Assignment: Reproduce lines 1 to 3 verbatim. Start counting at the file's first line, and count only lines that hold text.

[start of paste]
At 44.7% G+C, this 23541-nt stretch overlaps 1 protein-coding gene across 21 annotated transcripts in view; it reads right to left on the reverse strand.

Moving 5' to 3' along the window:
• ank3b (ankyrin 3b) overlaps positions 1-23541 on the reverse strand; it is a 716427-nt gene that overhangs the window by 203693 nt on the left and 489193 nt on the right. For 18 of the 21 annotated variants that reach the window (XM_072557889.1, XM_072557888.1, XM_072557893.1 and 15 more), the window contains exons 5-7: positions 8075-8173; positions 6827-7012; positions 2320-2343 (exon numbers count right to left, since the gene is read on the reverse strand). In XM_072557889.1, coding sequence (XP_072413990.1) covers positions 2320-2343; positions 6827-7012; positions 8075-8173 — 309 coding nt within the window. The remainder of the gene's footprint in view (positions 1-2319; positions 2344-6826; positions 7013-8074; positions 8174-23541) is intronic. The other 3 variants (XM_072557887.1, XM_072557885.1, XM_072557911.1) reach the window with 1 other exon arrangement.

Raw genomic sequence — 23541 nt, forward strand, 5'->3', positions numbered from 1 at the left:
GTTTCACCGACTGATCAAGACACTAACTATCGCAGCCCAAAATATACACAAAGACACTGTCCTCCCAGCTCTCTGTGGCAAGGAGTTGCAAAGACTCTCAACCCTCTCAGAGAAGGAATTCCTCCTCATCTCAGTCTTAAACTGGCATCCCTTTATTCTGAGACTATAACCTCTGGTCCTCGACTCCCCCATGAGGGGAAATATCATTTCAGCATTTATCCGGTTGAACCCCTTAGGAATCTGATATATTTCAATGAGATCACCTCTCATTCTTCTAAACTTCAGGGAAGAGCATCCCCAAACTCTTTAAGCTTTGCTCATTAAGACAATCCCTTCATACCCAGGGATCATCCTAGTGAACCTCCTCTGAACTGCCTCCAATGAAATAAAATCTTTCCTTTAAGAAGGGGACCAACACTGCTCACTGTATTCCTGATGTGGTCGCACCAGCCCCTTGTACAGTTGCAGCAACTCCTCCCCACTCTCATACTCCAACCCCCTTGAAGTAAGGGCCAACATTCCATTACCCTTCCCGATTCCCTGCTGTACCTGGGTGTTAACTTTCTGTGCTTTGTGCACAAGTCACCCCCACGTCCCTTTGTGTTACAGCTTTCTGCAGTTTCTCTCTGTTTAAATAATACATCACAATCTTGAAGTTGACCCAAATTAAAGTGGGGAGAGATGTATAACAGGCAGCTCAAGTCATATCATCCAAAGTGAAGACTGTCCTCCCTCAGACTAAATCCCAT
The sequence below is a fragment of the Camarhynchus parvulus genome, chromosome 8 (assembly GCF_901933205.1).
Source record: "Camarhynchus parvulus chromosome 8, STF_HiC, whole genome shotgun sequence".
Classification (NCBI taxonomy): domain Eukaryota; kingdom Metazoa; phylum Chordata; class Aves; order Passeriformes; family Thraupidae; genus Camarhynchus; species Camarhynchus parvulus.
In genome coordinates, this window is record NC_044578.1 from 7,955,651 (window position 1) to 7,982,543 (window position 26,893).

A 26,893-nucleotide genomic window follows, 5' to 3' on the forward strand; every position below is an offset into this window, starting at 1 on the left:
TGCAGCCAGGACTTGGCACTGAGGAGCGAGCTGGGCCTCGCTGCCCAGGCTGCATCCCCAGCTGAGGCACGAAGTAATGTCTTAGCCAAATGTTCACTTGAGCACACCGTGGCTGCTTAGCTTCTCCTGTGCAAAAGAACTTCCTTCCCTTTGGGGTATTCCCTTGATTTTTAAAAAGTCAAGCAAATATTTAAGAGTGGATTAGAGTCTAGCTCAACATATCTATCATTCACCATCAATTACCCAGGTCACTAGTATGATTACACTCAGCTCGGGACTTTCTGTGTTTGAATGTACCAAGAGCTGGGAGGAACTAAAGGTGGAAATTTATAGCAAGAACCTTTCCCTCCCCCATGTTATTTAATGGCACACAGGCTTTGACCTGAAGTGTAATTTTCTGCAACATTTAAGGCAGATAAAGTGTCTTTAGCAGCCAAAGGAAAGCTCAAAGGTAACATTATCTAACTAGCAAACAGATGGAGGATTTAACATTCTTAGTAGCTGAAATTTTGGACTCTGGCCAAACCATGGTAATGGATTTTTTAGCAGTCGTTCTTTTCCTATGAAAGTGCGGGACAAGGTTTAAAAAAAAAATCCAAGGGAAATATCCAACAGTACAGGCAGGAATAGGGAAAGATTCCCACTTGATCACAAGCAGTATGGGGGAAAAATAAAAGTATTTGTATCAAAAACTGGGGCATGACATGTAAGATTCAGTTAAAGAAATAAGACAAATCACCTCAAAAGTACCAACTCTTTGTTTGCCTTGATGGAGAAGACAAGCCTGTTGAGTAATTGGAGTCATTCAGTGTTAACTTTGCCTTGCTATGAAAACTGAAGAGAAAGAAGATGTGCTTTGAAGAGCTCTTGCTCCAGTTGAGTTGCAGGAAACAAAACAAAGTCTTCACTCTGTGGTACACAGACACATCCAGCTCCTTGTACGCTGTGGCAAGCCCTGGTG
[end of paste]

At 44.7% G+C, this 23541-nt stretch overlaps 1 protein-coding gene across 21 annotated transcripts in view; it reads right to left on the reverse strand.

Moving 5' to 3' along the window:
• ank3b (ankyrin 3b) overlaps positions 1-23541 on the reverse strand; it is a 716427-nt gene that overhangs the window by 203693 nt on the left and 489193 nt on the right. For 18 of the 21 annotated variants that reach the window (XM_072557889.1, XM_072557888.1, XM_072557893.1 and 15 more), the window contains exons 5-7: positions 8075-8173; positions 6827-7012; positions 2320-2343 (exon numbers count right to left, since the gene is read on the reverse strand). In XM_072557889.1, coding sequence (XP_072413990.1) covers positions 2320-2343; positions 6827-7012; positions 8075-8173 — 309 coding nt within the window. The remainder of the gene's footprint in view (positions 1-2319; positions 2344-6826; positions 7013-8074; positions 8174-23541) is intronic. The other 3 variants (XM_072557887.1, XM_072557885.1, XM_072557911.1) reach the window with 1 other exon arrangement.